'So we are faced with a remarkable spectacle: Even under threat of tear gas or even gunfire, the brave people of Iran are themselves displaying more willingness to criticize their own brutal rulers than we saw in the initial responses from some Democrats and so-called "experts" right here at home.
'A remarkable spectacle – but a sad one. I hope this can be a lesson to anyone who has let their domestic political grievances pollute their judgment of world affairs.
'It should not take the brave Iranian people themselves to remind American leaders that Tehran has long been the force for bad in this situation and the United States is a force for good.
So, as I've said, the president's bold action has attracted significant political criticism from Democrats in Congress.
'Now, it is the Senate's prerogative to weigh in on foreign policy, and I fully expect we will debate a War Powers resolution from some of our colleagues very soon.
'I look forward to discussing the last administration's failed strategy that got us here. The Obama administration responded to Iran's violence and aggression with appeasement and retrenchment rather than pushback.
'I look forward to discussing the fact that senior military commanders did not just recommend the President take immediate action to disrupt Iranian plots against our personnel... They believed the U.S. would be "culpably negligent" if we didn't act to stop the plotting.
'I expect some of the Democrats who have rhetorically embraced the intelligence community when it's suited their political interests may now rush to criticize the career professionals.
'I look forward to hearing my colleagues who want to quibble over the word "imminent" explain just how close we should let terrorists come to killing more Americans before we defend ourselves.
'I assure you, if the President had not acted to disrupt a deadly attack, I'm confident these same critics would have blasted him for failing to protect American lives.
'Just a few days before the strike, the junior Senator from Connecticut was blasting the administration for "render[ing] America impotent in the Middle East." He complained that "no one fears us, no one listens to us."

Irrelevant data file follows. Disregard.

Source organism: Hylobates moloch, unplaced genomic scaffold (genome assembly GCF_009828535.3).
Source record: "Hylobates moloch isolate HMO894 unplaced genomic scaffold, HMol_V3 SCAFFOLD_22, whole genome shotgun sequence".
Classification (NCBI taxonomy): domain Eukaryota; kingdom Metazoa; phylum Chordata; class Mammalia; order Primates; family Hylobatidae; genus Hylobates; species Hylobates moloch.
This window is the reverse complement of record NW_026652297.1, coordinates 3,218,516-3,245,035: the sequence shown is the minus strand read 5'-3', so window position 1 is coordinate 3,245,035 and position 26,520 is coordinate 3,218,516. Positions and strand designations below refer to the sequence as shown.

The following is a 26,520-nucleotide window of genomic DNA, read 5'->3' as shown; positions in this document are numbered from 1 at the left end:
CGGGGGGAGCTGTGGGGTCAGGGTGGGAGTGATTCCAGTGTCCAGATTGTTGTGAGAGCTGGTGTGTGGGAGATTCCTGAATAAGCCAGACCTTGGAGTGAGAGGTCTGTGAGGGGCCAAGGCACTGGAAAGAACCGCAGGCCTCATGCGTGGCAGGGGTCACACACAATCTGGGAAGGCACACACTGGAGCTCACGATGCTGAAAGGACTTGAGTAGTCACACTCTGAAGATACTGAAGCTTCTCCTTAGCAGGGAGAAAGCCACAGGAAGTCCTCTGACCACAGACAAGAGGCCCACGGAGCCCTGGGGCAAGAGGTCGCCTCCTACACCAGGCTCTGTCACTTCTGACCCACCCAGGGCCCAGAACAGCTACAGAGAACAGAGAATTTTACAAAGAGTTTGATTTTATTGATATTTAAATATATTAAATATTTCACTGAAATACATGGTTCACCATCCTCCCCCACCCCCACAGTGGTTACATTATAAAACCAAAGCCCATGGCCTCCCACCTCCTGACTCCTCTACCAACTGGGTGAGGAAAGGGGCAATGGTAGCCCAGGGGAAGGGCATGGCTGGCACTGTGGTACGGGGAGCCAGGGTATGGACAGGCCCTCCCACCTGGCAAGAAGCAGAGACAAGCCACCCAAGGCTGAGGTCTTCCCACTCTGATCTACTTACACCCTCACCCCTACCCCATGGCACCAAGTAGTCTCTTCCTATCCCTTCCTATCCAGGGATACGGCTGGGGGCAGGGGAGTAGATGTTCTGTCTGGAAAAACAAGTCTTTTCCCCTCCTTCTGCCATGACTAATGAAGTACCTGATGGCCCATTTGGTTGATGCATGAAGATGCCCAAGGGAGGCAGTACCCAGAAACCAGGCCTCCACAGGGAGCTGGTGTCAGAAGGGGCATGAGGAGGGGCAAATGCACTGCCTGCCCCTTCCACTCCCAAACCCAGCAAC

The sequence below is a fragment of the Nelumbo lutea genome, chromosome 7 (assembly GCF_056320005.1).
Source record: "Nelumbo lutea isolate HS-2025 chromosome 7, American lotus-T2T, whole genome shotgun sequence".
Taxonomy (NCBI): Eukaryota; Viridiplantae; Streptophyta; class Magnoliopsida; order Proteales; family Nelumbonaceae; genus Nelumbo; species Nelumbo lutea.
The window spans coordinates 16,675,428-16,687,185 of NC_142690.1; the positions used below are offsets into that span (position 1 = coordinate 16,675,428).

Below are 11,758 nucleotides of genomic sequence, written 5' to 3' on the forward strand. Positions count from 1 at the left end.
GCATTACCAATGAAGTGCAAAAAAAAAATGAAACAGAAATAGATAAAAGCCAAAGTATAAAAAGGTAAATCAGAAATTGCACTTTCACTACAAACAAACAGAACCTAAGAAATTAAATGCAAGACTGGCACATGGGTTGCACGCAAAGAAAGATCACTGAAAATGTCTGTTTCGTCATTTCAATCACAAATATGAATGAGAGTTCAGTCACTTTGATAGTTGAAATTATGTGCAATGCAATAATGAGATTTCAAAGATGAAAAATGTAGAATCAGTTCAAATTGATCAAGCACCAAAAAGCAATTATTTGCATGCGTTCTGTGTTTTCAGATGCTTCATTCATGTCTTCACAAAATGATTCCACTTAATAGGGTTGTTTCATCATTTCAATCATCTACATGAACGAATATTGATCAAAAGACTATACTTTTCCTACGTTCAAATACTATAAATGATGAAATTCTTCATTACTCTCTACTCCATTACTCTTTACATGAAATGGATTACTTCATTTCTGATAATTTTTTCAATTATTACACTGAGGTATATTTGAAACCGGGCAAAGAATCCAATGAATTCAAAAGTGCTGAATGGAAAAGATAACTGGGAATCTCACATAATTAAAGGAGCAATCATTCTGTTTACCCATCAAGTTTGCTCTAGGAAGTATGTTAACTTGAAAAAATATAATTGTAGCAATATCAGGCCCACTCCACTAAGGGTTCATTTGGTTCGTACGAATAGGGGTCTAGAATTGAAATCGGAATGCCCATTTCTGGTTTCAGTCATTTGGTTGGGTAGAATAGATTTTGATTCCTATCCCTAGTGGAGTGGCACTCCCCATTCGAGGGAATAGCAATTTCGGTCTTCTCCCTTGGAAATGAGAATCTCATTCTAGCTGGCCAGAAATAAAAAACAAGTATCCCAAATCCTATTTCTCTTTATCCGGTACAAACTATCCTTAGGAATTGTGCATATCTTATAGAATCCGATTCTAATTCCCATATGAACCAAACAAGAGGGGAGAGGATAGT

'Naturally, after President Trump did take bold action, the same colleague has become a fierce critic of him for supposedly being too harsh. Not exactly a model of consistency.
'Our Democratic colleagues were very happy to give President Obama wide latitude to engage in strikes where American lives and American interests were far less directly at stake than with Mr. Soleimani.
'But now the same Democrats who embraced the Obama intervention in, say, Libya, say it is a bridge too far for President Trump to respond with limited force to Iranian-directed strikes against American interests and personnel that had been escalating for months.
'Okay in Libya, not okay here. The double standards are literally head-spinning.
'So I expect the Senate will soon debate Senator Kaine's war powers resolution.
'For a year now I've wanted the Senate to go on the record about our military presence and strategy in Syria and Iraq. I'm glad my Democratic colleagues may finally be interested in having that discussion rather than ducking it.
'I don't believe the blunt instrument of a war powers resolution is an acceptable substitute for the studied oversight the Senate can exercise through hearings, resolutions, and more tailored legislation.
'So I will strongly oppose this resolution.
'And I will urge all my colleagues to consider what message the Senate should send to Iran and the world at the very moment that American actions are changing the calculus in Tehran for the better.
'We appear to have restored a measure of deterrence in the Middle East. Let's not screw it up.'